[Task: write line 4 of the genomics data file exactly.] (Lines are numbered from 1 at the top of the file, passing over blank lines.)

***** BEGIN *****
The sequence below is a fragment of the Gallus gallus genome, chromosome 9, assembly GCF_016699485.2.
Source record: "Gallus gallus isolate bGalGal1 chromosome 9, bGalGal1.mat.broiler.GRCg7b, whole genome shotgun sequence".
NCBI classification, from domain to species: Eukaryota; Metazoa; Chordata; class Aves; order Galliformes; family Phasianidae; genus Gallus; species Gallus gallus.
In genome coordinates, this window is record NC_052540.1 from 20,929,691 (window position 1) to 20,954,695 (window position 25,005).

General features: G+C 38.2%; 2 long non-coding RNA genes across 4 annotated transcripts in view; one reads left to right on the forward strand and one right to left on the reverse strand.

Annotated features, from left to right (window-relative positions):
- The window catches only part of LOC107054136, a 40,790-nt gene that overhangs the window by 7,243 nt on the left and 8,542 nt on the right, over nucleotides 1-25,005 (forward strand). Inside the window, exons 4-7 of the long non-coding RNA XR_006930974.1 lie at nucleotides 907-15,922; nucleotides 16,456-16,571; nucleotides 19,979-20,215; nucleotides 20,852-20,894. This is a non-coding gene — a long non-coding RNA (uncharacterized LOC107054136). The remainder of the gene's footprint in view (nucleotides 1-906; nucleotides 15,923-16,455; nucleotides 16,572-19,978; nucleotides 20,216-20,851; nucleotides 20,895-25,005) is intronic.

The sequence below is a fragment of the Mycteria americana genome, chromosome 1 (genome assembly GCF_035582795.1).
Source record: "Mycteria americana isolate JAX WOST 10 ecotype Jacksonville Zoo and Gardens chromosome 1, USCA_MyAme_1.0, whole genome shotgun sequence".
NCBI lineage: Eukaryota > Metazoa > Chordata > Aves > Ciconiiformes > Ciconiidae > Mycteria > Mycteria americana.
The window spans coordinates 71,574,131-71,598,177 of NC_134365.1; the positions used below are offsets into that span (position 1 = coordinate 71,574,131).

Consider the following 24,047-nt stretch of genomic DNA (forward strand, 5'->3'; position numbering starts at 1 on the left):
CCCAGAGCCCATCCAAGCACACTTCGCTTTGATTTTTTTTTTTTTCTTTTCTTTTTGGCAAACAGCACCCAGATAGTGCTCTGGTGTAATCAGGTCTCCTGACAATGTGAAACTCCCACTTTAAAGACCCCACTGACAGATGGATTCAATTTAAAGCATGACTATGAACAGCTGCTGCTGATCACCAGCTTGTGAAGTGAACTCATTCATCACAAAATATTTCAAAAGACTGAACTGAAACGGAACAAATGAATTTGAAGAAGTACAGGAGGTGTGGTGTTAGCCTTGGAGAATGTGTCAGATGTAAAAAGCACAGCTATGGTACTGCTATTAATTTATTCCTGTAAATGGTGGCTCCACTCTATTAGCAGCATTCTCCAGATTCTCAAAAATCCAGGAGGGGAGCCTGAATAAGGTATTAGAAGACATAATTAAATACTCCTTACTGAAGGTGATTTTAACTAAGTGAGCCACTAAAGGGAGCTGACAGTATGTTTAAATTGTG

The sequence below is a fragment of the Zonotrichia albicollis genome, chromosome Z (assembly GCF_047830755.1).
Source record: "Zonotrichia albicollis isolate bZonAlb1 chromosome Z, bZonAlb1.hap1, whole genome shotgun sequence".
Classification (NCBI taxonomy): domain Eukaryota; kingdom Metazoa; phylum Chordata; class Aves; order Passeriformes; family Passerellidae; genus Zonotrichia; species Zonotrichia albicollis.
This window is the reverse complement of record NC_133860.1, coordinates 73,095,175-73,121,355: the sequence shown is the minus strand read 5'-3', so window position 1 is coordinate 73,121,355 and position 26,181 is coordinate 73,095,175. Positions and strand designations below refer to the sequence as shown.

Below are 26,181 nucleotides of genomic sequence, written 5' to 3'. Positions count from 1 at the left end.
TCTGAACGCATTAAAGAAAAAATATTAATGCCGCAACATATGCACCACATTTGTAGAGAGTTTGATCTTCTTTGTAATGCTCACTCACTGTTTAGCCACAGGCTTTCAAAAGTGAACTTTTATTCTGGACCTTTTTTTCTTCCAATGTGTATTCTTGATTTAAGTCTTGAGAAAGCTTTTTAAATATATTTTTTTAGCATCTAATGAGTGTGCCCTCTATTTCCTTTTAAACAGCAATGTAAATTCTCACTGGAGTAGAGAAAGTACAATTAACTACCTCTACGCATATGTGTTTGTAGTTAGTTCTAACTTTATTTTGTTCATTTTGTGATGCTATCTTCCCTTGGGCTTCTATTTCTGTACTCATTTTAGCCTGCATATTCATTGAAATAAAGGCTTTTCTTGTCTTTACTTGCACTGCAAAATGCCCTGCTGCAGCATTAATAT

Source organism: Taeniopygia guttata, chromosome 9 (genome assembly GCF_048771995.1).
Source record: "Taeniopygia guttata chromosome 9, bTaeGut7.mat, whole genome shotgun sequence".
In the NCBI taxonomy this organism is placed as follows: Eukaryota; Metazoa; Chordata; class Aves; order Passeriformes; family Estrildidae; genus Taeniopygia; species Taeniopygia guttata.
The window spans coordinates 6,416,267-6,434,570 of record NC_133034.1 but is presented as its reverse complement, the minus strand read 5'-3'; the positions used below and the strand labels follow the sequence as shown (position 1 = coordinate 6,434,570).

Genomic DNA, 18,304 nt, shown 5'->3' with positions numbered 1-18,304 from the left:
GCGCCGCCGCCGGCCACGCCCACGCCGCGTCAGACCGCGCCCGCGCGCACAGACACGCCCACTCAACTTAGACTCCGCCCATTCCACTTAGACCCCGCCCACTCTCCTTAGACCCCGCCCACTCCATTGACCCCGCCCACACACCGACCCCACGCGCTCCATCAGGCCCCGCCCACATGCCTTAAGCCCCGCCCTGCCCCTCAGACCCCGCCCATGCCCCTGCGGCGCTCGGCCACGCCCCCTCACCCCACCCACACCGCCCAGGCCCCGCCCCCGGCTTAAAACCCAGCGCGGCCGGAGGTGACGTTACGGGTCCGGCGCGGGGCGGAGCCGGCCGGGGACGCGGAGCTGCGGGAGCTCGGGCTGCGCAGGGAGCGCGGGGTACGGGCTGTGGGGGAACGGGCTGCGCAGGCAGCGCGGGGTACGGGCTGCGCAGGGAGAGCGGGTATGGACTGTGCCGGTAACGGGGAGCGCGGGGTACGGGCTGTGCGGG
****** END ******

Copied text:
In genome coordinates, this window is record NC_052540.1 from 20,929,691 (window position 1) to 20,954,695 (window position 25,005).